Commonwealth Magazine: Trump reverses course on immigrant medical program

September 19, 2019
In The News

IN AN ABRUPT about-face, the Trump administration is reversing course on the recent declaration that it was ending a policy that allows seriously ill immigrants to remain in the country legally to receive medical treatment.

The protected status, called “medical deferred action,” was eliminated on August 7 when the US Customs and Immigration Services agency began sending letters to patients and families requiring them to leave the country within 33 days or face deportation.

The news prompted widespread condemnation from Democrats and immigrant advocates, who called the policy change a cruel move that would cost seriously ill patients their lives.

An internal email sent to CommonWealth on Thursday by a senior immigration official says that under the direction of Acting US Secretary of Homeland Security Kevin McAleenan, the program will be resuming.

In the email, which was circulated through the agency, US Customs and Immigration Services said it is resuming its consideration of medical deferred action applications on a case-by-case basis “except as otherwise required by an applicable statute, regulation, or court order.” Citizenship and Immigration Services receives approximately 1,000 deferred action requests annually according to the agency.

Outcry against the ending of medical deferred action was led by US Rep. Ayanna Pressley of Boston, and Rep. Mark DeSaulnier of Maryland. Senators Elizabeth Warren and Ed Markey also voiced strong opposition to the change.

Pressley, who helped spearhead a bicameral letter signed by 120 members of Congress to the Department of Homeland Security, had requested the department and its agencies provide documentation and explanation as to the decision-making that led to the policy change. Pressley began the subpoena process earlier this week after the agencies did not meet her September 13 deadline with answers.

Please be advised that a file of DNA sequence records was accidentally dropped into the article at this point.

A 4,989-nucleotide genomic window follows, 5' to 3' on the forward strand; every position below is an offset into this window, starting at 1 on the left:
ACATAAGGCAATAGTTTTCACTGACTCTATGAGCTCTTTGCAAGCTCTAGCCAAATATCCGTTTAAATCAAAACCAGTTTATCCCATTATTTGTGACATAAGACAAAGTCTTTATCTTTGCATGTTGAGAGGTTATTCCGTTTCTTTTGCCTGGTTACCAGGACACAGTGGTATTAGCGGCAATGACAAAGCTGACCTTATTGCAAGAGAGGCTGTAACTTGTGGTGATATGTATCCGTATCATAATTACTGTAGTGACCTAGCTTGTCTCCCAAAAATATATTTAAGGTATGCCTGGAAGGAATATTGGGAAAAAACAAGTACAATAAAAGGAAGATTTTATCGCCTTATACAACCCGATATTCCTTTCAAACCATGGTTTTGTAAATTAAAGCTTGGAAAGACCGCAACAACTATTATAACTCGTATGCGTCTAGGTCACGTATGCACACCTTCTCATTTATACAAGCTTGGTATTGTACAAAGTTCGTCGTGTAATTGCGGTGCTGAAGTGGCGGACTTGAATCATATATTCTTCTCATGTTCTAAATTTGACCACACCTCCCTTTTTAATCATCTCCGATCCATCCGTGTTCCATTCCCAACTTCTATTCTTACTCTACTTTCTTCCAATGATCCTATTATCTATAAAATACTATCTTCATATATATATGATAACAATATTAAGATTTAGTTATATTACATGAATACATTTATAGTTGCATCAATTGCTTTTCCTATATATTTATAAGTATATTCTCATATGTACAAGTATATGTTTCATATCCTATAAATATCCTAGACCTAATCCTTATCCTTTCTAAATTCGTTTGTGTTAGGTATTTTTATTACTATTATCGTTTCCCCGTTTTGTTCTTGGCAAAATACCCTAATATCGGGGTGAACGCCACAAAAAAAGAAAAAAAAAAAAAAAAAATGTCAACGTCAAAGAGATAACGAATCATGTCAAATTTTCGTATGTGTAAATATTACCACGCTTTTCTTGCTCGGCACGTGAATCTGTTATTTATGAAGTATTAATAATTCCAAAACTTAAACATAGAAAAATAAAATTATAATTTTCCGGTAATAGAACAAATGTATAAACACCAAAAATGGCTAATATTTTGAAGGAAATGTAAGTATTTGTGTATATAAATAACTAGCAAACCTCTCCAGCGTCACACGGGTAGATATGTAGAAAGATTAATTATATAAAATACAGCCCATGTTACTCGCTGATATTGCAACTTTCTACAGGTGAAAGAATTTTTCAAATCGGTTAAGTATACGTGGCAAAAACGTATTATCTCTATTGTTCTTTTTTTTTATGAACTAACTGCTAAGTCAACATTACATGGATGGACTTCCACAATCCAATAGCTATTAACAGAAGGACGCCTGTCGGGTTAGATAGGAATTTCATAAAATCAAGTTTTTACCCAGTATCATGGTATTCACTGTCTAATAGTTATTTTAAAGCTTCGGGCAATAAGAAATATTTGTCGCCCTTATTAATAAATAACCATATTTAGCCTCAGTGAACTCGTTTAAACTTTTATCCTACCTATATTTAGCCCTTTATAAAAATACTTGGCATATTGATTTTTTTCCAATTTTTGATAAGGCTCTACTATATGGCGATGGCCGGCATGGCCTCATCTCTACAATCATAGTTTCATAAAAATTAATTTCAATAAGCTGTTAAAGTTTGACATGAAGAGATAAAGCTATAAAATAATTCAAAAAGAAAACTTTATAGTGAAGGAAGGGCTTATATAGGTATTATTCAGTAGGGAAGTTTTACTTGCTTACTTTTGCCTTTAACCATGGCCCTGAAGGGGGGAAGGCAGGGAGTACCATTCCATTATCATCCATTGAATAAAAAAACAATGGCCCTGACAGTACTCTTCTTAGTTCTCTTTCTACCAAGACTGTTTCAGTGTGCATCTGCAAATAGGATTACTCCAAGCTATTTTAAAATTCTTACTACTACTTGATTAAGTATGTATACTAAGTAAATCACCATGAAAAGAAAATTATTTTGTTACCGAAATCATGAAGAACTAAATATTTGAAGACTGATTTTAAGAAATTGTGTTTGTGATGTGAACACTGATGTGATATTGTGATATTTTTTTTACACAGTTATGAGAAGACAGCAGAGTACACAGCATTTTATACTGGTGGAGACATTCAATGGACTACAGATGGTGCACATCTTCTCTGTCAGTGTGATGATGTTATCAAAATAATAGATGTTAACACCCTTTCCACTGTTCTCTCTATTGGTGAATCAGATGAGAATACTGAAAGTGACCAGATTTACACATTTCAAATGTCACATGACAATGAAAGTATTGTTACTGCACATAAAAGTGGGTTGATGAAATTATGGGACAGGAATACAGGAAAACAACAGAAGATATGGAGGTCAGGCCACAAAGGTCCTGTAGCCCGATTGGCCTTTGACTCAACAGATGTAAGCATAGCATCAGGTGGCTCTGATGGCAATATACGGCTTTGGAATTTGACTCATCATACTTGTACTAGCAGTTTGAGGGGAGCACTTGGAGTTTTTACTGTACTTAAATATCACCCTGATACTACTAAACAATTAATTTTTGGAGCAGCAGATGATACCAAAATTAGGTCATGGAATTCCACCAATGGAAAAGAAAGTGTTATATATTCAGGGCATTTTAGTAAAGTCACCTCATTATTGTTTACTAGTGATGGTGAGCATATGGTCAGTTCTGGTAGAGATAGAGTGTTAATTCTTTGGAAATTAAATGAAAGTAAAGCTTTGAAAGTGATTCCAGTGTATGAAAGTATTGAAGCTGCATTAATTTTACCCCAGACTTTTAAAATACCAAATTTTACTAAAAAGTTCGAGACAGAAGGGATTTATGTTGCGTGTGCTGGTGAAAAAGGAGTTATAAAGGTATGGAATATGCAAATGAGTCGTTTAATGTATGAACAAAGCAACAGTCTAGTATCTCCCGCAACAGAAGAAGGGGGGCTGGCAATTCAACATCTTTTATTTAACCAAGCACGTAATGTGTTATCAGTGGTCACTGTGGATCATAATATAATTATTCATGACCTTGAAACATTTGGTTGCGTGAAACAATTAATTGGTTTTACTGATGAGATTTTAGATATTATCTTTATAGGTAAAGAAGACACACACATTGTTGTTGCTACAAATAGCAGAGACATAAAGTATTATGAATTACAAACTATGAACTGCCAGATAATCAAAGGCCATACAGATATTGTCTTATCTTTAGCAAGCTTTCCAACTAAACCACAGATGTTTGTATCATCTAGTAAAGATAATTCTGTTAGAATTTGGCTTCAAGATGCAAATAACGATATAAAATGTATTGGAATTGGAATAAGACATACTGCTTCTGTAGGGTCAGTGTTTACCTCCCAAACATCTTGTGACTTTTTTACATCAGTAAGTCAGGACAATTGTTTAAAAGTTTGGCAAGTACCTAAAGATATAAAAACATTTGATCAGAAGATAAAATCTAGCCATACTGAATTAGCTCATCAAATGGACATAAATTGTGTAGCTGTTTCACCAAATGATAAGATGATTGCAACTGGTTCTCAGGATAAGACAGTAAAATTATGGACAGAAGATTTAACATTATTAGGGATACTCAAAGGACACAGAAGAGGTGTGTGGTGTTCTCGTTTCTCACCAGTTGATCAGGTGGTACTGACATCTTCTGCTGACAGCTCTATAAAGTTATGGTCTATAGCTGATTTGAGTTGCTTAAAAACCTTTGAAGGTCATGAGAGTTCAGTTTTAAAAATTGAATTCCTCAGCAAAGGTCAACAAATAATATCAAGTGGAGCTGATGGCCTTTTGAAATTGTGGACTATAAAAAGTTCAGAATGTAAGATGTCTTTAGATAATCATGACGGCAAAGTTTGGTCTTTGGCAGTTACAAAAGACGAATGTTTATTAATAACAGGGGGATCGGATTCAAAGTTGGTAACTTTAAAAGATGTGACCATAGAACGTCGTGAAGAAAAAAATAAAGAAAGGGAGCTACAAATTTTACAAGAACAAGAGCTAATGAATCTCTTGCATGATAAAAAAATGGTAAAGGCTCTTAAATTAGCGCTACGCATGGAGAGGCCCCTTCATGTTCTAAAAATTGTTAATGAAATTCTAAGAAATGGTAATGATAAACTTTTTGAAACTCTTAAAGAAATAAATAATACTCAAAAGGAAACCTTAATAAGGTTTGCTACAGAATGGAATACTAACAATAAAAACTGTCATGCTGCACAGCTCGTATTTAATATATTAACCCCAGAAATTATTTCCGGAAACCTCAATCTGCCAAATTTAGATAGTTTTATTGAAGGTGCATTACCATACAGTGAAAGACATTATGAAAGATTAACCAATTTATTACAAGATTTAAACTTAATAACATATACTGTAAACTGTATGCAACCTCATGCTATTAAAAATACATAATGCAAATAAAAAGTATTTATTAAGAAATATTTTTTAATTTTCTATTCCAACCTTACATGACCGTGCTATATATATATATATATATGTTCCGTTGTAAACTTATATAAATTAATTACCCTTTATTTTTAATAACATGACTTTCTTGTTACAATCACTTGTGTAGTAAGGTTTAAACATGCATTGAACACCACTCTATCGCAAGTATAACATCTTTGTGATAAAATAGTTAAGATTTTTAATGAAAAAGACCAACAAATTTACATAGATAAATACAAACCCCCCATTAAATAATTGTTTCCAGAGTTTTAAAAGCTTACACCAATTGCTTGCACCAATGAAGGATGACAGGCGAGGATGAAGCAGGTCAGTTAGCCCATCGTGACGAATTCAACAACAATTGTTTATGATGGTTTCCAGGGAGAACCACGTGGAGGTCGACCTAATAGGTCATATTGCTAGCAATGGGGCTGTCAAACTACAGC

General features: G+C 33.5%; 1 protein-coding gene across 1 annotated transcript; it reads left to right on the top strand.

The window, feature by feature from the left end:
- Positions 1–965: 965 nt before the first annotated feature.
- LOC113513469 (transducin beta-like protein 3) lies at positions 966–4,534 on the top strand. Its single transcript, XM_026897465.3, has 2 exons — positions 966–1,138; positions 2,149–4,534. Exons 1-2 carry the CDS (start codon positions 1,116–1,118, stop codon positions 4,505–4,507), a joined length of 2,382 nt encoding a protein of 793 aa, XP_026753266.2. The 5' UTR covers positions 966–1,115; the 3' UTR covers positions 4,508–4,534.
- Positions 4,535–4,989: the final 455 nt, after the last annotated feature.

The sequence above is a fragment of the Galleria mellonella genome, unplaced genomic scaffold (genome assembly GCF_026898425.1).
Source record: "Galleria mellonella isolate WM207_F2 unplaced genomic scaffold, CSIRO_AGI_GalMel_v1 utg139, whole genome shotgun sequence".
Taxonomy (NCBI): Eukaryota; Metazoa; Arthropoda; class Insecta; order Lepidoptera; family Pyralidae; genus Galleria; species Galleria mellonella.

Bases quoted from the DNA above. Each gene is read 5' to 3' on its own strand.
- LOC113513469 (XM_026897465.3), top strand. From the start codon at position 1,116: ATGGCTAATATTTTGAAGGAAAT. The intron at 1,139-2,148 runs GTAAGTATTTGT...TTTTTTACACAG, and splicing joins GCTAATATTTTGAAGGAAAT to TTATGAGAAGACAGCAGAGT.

“This is for all of the children and families who have been dehumanized by this cruel Administration,” she said in reaction to Thursday’s reversal.

Pressley said restoration of the program will be huge for Jonathan Sanchez, a 16-year-old who left Honduras in search of cystic fibrosis treatment in the Boston, Maria Isabel Bueso, a young woman from Guatemala who suffers from a rare genetic disorder called Maroteaux-Lamy syndrome, and Serena Badia, a 14-year-old from Spain whose American doctors are rebuilding her pulmonary artery after three failed surgeries in Spain. Sanchez and Bueso testified earlier this month before a House Oversight Subcommittee, sitting on the same panel as two representatives from ICE and USCIS who present to answer questions about the policy change.

Rep. Jamie Raskin, chairman of the House subcommittee, and other Democrats grilled Timothy Robbins, acting executive associate director of  Immigration and Customs Enforcement, and Daniel Renaud, associate director with Citizenship and Immigration Services.

Renaud and Robbins said they couldn’t answer many of the committee members’ questions because of pending litigation. The American Civil Liberties Union of Massachusetts filed suit  challenging termination of medical deferred action.

“This is an encouraging development for the people and families whose lives were impacted by the Trump administration’s abrupt termination of medical deferred action,” an ACLU representative said of the reversal of the Trump administration policy.

The lawsuit, filed in US District Court in Boston, names as its plaintiff as the Irish International Immigrant Center, which represents 33 individuals affected by the cancellation of the program.